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Paper 7 - 30 November 2001Meeting
ASSOCIATION OF HAMPSHIRE AND ISLE OF WIGHT LOCAL AUTHORITIES
30 November 2001
TRAVEL CONCESSIONS FOR THE BLIND AND PARTIALLY SIGHTED
Report by the County Surveyor
It is recommended that:
(1) Members of the Association consider whether they wish to make available completely free concessionary bus travel to eligible people including the blind and partially sighted; and,
(2) Further work be carried out by the Chief Executive’s
Group in consultation with the County Surveyor on this issue and on related
matters such as universal bus passes and standardisation for men and women.
The Transport Act 2000 requires the relevant local authorities to provide half-price local bus travel to eligible people. The Act does allow these authorities to grant completely free travel to these people at their discretion.
1.1Over the past few months correspondence has been received from one of the South’s MP’s regarding travel concessions for blind and partially sighted persons.
1.2The issue was brought to a head by the decision of Wilts and Dorset Bus Company to withdraw the free travel service it used to provide to the visually impaired.
1.3This free service was provided by the Bus Company and was not under-pinned by any local authority funding; it was a commercial decision by the Company to offer the free service in the first instance.
2. The Current Position regarding travel concessions
2.1 Travel concessions are funded by District and Unitary Councils and not by County Councils. The concessions currently available are:-
- Hampshire "Farepass" scheme – administered on behalf of Hampshire’s councils by Hampshire County Council.
- Travel tokens
2.2 As far as the "Farepass" scheme is concerned it provided half-price travel to a number of categories of people:-
- Those of pensionable age
- The disabled
- Those not permitted to drive for medical reasons
Whether or not a charge was made for the "pass" was at the discretion of the District Council.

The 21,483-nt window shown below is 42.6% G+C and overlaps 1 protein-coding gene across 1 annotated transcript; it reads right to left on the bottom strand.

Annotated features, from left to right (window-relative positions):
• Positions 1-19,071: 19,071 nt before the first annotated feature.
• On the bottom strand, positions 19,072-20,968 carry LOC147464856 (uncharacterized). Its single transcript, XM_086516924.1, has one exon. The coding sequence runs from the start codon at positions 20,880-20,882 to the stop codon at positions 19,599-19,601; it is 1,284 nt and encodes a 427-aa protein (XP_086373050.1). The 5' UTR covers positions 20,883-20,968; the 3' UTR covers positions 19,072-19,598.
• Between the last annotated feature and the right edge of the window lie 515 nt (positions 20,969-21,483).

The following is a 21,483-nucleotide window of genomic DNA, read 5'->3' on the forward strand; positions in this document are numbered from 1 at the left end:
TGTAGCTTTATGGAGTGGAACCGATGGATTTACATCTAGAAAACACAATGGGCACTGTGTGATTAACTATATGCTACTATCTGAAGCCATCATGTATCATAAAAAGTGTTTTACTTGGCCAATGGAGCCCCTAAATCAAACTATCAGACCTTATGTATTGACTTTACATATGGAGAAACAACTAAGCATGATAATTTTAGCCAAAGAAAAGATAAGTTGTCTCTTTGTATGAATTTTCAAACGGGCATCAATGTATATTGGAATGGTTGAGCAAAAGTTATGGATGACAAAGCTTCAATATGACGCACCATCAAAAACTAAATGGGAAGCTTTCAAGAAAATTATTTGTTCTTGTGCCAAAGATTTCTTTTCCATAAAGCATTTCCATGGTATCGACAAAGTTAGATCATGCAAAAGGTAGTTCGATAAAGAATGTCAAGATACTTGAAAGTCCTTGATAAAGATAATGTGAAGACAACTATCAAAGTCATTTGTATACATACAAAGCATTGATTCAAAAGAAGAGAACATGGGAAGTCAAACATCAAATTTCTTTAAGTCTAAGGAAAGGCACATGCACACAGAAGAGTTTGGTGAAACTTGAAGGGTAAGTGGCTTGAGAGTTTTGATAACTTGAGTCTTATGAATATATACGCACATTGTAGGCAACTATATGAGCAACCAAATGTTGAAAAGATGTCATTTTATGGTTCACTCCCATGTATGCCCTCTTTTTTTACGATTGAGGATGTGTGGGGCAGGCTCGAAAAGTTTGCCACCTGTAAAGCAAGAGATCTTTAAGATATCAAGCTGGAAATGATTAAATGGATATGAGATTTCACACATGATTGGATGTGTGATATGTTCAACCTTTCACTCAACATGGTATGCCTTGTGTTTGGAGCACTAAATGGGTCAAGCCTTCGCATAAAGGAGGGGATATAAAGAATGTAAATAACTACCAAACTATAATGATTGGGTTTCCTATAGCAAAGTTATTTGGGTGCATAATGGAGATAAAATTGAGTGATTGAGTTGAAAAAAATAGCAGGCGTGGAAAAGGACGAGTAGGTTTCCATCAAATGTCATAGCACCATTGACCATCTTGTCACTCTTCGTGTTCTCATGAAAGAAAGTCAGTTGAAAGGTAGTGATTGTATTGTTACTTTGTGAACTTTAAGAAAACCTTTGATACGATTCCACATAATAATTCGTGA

2.3 From its inception "Farepass" has included an option to allow participating authorities to offer completely free travel to any person with a "cash-handling" problem. This would include blind people and partially sighted people, those with communication problems, the mentally handicapped etc. This option has been taken up to a limited degree (details to be included).
2.4 Token schemes exist (normally via a national company) whereby appropriate people can buy tokens (at a discount) which can be used to purchase public transport.
3. Recent legislation regarding concessionary travel
3.1 The Transport Act 2000 gave older and many disabled people an entitlement to travel at half-fare on local bus services (the Act became law on 1 June 2001).
3.2 People of pensionable age or those having one or more of the disabilities set down in the Act (including the blind or partially sighted) can apply to their District Council who must issue them with a half-price bus pass free of charge.
3.3 The loss of income from any charge previously made for a pass will be made good by the Government via adjustments to the Revenue Support Grant.
4 Impact of the new legislation on the blind and partially sighted.
4.1 The impact on the blind and partially sighted is no different than on other people ie there is no longer a charge for the pass.
4.2 However, for those that used to receive free travel from a particular bus company the impact is that they will now only receive a 50% discount if the company has decided to withdraw the "free " service.
5.1 The new Act does allow councils to grant completely free travel to the disabled but it is solely at the discretion of the District/Unitary Council whether they would wish to give this further dispensation to the blind or partially sighted.
5.2 The issue is to be discussed at the AGM of the "Farepass" scheme at which all Hampshire Districts will be represented (to be fixed for a date in November). Advice from the AGM will be reported orally to the Association. Ultimately any extra concessions granted to a particular category of person is a decision for individual district councils. It is not necessary - though it may be preferable - for all district councils to make the same decision.
5.3 There was no objection in principle when this report was considered by the Chief Executive’s Group. Some Member Authorities, however, suggested that the scheme should be looked at in a broader perspective to include further work on universal bus passes (which might include other modes of travel) and standardisation of service to both men and women.
Date: 16 November 2001
Contact: Dave Wootton - tel no.01962 846931
|Author:||Nick Goulder, Policy Manager|
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